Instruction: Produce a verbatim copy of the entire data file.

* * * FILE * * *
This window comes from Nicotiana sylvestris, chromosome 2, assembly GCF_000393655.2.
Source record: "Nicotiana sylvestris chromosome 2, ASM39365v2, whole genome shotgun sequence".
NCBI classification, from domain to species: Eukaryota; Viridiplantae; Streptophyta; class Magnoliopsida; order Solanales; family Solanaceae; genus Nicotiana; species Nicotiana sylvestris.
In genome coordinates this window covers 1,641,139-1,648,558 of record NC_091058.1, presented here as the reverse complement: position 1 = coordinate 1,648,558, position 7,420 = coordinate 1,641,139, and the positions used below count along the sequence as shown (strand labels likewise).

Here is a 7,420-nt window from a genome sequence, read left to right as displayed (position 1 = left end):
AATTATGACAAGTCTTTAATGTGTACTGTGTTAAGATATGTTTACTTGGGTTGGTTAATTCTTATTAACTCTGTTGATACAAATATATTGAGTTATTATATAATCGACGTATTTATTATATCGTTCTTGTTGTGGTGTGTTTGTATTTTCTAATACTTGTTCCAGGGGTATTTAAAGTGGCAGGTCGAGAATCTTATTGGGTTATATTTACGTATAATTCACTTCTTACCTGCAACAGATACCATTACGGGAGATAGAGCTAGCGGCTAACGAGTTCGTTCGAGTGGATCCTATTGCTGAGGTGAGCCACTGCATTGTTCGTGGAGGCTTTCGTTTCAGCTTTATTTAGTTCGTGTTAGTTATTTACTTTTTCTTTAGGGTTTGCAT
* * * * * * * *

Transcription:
This window comes from Nicotiana sylvestris, chromosome 2, assembly GCF_000393655.2.
Source record: "Nicotiana sylvestris chromosome 2, ASM39365v2, whole genome shotgun sequence".
NCBI classification, from domain to species: Eukaryota; Viridiplantae; Streptophyta; class Magnoliopsida; order Solanales; family Solanaceae; genus Nicotiana; species Nicotiana sylvestris.
In genome coordinates this window covers 1,641,139-1,648,558 of record NC_091058.1, presented here as the reverse complement: position 1 = coordinate 1,648,558, position 7,420 = coordinate 1,641,139, and the positions used below count along the sequence as shown (strand labels likewise).

Here is a 7,420-nt window from a genome sequence, read left to right as displayed (position 1 = left end):
AATTATGACAAGTCTTTAATGTGTACTGTGTTAAGATATGTTTACTTGGGTTGGTTAATTCTTATTAACTCTGTTGATACAAATATATTGAGTTATTATATAATCGACGTATTTATTATATCGTTCTTGTTGTGGTGTGTTTGTATTTTCTAATACTTGTTCCAGGGGTATTTAAAGTGGCAGGTCGAGAATCTTATTGGGTTATATTTACGTATAATTCACTTCTTACCTGCAACAGATACCATTACGGGAGATAGAGCTAGCGGCTAACGAGTTCGTTCGAGTGGATCCTATTGCTGAGGTGAGCCACTGCATTGTTCGTGGAGGCTTTCGTTTCAGCTTTATTTAGTTCGTGTTAGTTATTTACTTTTTCTTTAGGGTTTGCAT